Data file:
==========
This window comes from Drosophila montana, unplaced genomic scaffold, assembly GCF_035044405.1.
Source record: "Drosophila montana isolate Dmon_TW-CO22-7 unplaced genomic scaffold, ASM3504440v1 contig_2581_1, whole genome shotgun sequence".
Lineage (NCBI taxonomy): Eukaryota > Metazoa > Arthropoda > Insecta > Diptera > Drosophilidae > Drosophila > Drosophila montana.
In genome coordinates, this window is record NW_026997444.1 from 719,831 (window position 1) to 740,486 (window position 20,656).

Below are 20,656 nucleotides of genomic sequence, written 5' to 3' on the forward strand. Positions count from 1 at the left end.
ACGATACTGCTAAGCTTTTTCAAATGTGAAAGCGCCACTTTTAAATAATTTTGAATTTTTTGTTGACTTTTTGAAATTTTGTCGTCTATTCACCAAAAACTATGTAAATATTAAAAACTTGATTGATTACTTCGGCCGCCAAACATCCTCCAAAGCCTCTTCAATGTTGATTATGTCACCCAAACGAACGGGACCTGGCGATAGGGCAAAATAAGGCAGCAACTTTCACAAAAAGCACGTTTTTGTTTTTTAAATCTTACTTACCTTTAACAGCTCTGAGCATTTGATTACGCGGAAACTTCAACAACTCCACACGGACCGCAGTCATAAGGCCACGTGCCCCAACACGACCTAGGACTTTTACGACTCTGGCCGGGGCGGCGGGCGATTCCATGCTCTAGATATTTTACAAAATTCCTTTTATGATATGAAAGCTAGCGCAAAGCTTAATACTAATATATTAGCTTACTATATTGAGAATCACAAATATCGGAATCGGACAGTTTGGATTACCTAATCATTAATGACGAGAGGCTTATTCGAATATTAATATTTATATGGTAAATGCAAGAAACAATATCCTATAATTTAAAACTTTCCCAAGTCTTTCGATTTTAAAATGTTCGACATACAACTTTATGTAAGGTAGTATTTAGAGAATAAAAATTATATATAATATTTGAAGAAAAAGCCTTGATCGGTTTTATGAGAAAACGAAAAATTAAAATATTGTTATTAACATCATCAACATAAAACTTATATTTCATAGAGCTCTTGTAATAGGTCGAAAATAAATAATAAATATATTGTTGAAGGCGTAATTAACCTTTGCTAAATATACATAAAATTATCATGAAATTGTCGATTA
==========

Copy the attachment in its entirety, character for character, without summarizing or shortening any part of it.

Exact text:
This window comes from Drosophila montana, unplaced genomic scaffold, assembly GCF_035044405.1.
Source record: "Drosophila montana isolate Dmon_TW-CO22-7 unplaced genomic scaffold, ASM3504440v1 contig_2581_1, whole genome shotgun sequence".
Lineage (NCBI taxonomy): Eukaryota > Metazoa > Arthropoda > Insecta > Diptera > Drosophilidae > Drosophila > Drosophila montana.
In genome coordinates, this window is record NW_026997444.1 from 719,831 (window position 1) to 740,486 (window position 20,656).

Below are 20,656 nucleotides of genomic sequence, written 5' to 3' on the forward strand. Positions count from 1 at the left end.
ACGATACTGCTAAGCTTTTTCAAATGTGAAAGCGCCACTTTTAAATAATTTTGAATTTTTTGTTGACTTTTTGAAATTTTGTCGTCTATTCACCAAAAACTATGTAAATATTAAAAACTTGATTGATTACTTCGGCCGCCAAACATCCTCCAAAGCCTCTTCAATGTTGATTATGTCACCCAAACGAACGGGACCTGGCGATAGGGCAAAATAAGGCAGCAACTTTCACAAAAAGCACGTTTTTGTTTTTTAAATCTTACTTACCTTTAACAGCTCTGAGCATTTGATTACGCGGAAACTTCAACAACTCCACACGGACCGCAGTCATAAGGCCACGTGCCCCAACACGACCTAGGACTTTTACGACTCTGGCCGGGGCGGCGGGCGATTCCATGCTCTAGATATTTTACAAAATTCCTTTTATGATATGAAAGCTAGCGCAAAGCTTAATACTAATATATTAGCTTACTATATTGAGAATCACAAATATCGGAATCGGACAGTTTGGATTACCTAATCATTAATGACGAGAGGCTTATTCGAATATTAATATTTATATGGTAAATGCAAGAAACAATATCCTATAATTTAAAACTTTCCCAAGTCTTTCGATTTTAAAATGTTCGACATACAACTTTATGTAAGGTAGTATTTAGAGAATAAAAATTATATATAATATTTGAAGAAAAAGCCTTGATCGGTTTTATGAGAAAACGAAAAATTAAAATATTGTTATTAACATCATCAACATAAAACTTATATTTCATAGAGCTCTTGTAATAGGTCGAAAATAAATAATAAATATATTGTTGAAGGCGTAATTAACCTTTGCTAAATATACATAAAATTATCATGAAATTGTCGATTA